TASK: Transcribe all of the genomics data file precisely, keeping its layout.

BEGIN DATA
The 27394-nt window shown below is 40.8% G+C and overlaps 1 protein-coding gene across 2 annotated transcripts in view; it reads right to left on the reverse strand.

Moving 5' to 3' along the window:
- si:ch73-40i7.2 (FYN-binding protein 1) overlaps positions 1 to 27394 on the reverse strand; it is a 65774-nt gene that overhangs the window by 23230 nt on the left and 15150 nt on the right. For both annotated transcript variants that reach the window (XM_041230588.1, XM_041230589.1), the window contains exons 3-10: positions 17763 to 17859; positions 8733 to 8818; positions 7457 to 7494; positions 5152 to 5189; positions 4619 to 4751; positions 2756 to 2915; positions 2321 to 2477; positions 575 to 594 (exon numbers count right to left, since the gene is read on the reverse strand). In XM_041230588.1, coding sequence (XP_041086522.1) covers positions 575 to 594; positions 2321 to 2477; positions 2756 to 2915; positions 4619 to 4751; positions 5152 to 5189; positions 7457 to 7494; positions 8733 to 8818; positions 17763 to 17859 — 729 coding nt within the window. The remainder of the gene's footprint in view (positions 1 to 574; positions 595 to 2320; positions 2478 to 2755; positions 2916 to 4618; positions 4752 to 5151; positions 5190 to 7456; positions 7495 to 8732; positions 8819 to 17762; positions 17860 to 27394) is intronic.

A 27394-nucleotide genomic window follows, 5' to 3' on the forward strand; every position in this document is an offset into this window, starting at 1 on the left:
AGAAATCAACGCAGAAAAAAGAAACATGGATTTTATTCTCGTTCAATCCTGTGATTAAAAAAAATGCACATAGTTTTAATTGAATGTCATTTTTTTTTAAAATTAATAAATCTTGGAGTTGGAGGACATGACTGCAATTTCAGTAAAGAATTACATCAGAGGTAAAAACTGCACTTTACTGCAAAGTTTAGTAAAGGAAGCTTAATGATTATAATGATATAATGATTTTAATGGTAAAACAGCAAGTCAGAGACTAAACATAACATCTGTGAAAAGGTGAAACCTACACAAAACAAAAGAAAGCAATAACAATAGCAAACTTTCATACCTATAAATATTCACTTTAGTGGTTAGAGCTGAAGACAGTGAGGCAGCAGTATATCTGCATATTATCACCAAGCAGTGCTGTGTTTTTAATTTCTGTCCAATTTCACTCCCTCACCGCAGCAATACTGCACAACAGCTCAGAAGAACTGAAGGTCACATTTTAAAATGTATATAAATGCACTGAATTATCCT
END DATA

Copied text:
The 27394-nt window shown below is 40.8% G+C and overlaps 1 protein-coding gene across 2 annotated transcripts in view; it reads right to left on the reverse strand.

Moving 5' to 3' along the window:
- si:ch73-40i7.2 (FYN-binding protein 1) overlaps positions 1 to 27394 on the reverse strand; it is a 65774-nt gene that overhangs the window by 23230 nt on the left and 15150 nt on the right. For both annotated transcript variants that reach the window (XM_041230588.1, XM_041230589.1), the window contains exons 3-10: positions 17763 to 17859; positions 8733 to 8818; positions 7457 to 7494; positions 5152 to 5189; positions 4619 to 4751; positions 2756 to 2915; positions 2321 to 2477; positions 575 to 594 (exon numbers count right to left, since the gene is read on the reverse strand). In XM_041230588.1, coding sequence (XP_041086522.1) covers positions 575 to 594; positions 2321 to 2477; positions 2756 to 2915; positions 4619 to 4751; positions 5152 to 5189; positions 7457 to 7494; positions 8733 to 8818; positions 17763 to 17859 — 729 coding nt within the window. The remainder of the gene's footprint in view (positions 1 to 574; positions 595 to 2320; positions 2478 to 2755; positions 2916 to 4618; positions 4752 to 5151; positions 5190 to 7456; positions 7495 to 8732; positions 8819 to 17762; positions 17860 to 27394) is intronic.

A 27394-nucleotide genomic window follows, 5' to 3' on the forward strand; every position in this document is an offset into this window, starting at 1 on the left:
AGAAATCAACGCAGAAAAAAGAAACATGGATTTTATTCTCGTTCAATCCTGTGATTAAAAAAAATGCACATAGTTTTAATTGAATGTCATTTTTTTTTAAAATTAATAAATCTTGGAGTTGGAGGACATGACTGCAATTTCAGTAAAGAATTACATCAGAGGTAAAAACTGCACTTTACTGCAAAGTTTAGTAAAGGAAGCTTAATGATTATAATGATATAATGATTTTAATGGTAAAACAGCAAGTCAGAGACTAAACATAACATCTGTGAAAAGGTGAAACCTACACAAAACAAAAGAAAGCAATAACAATAGCAAACTTTCATACCTATAAATATTCACTTTAGTGGTTAGAGCTGAAGACAGTGAGGCAGCAGTATATCTGCATATTATCACCAAGCAGTGCTGTGTTTTTAATTTCTGTCCAATTTCACTCCCTCACCGCAGCAATACTGCACAACAGCTCAGAAGAACTGAAGGTCACATTTTAAAATGTATATAAATGCACTGAATTATCCT